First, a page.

Sexuality in Color: An Interview with Bianca Laureano
Recently I had the privilege and the pleasure to chat with Bianca Laureano, otherwise known as the LatiNegra Sexologist, and co-founder of the Women of Color Sexual Health Network (WOCSHN). I’ve distilled some of her most powerful insights here — click here to read the full interview!
Bianca on founding the WOCSHN: We were all at the [500- 600-person] AASECT (American Association of Sex Educators, Counselors, and Therapists) conference in Phoenix, and by “all of us,” and “we,” I mean 18 black women…I was like: “What is this Klan rally?! How did I end up here?” I paid thousands of dollars to come to the middle of the desert, to be at this ranch with all these white people. And we would see each other and just acknowledge each other…We were saying: “Why don’t we all just be friends? We’re the only ones here. Do we really want to be a part of this organization? What do we need, because this is the field that we’re in right now?” It was from that space, that dearth, but also that connection, that we were able to say: “Yo, we need to support each other.”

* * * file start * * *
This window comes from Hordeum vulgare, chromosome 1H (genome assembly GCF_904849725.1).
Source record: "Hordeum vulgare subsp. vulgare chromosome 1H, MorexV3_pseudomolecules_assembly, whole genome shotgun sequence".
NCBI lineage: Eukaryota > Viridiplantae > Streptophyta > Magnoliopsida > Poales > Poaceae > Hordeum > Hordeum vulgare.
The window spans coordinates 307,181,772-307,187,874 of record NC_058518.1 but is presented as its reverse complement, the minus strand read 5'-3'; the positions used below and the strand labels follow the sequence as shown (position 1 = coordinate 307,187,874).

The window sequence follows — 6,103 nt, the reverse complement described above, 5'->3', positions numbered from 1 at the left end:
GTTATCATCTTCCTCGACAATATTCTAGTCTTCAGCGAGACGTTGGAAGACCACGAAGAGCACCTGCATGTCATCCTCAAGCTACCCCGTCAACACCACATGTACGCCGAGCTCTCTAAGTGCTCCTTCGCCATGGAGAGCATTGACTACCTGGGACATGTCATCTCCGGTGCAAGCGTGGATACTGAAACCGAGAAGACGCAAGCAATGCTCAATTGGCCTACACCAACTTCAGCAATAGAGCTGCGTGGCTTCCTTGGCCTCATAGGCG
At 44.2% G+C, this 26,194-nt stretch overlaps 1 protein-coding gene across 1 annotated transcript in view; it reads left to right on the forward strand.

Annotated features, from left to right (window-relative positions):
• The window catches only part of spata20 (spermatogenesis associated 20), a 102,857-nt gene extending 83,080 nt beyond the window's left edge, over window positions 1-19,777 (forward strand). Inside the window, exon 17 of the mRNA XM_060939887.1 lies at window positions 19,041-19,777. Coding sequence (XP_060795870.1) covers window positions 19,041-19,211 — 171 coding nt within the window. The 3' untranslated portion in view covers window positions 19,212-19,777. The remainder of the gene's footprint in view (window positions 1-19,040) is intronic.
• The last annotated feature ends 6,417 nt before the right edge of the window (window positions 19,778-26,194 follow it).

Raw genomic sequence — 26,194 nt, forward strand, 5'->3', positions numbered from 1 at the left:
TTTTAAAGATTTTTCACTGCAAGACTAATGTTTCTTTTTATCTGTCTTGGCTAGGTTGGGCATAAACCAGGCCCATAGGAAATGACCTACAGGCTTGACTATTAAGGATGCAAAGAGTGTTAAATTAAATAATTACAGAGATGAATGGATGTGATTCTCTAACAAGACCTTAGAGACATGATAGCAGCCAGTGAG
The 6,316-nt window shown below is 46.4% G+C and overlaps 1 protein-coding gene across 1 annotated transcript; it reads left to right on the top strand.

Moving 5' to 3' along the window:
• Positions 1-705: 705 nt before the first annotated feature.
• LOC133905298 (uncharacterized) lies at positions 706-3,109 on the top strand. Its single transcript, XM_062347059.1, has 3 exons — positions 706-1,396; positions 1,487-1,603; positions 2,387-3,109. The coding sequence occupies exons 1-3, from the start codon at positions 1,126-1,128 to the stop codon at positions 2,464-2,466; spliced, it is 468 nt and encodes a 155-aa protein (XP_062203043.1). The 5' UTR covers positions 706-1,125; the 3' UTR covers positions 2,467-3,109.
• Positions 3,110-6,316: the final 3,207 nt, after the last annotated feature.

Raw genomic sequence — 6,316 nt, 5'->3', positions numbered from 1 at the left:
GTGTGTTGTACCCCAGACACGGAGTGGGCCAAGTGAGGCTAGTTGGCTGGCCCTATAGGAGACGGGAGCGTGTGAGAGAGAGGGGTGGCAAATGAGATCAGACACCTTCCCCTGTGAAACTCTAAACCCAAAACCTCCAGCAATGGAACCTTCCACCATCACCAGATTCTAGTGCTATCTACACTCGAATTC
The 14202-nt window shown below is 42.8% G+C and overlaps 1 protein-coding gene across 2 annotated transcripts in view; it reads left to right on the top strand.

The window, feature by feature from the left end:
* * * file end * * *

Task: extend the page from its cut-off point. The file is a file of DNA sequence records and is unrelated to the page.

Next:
We created it primarily for solidarity, for support, for retention of people of color in the field, specifically women or femmes, and also to challenge the white supremacy in our field, because that just isn’t done enough.
Bianca on her influences: The [identities] that impact me the most would be being a child of immigrants, being a femme, being a person of color, particularly Puerto Rican, being a Black Puerto Rican, being fat, being disabled; so all of those have always been with me. Then I have other identities that just evolved as I’ve grown, like the fact that I’m going to be a femme over 40, that means something.
Bianca on the importance of centering people of color in sex education: This is our birthright. Pleasure, sex, it’s ours to do with as we wish, and as we want. Deciding what we want to do and have done to our bodies is a human right, and everybody has it. Including babies. And people with disabilities. And people who don’t speak the language you speak. People who are incarcerated. Everybody has bodily autonomy…For me, it’s also a form of resistance. The Puerto Ricans — we’re so colonized, my homeland is so colonized, and we are seeing that actively as we speak. So that’s a form of resistance for me as well, to choose to resist the white supremacy, and the colonization.
Every time I see people of color kissing, it’s either in a jewelry ad or an ad for PrEP or HIV meds. Everything that we’ve ever created for bodies of color in this country has been reactionary and has been an attempt to limit the type of 1) skin-to-skin contact 2) pleasure and intimacy, and 3) relationships. Since all of our relationships have been created in systems, our families have been created in systems, we’re all in the fucking Matrix, and it has a lot of glitches.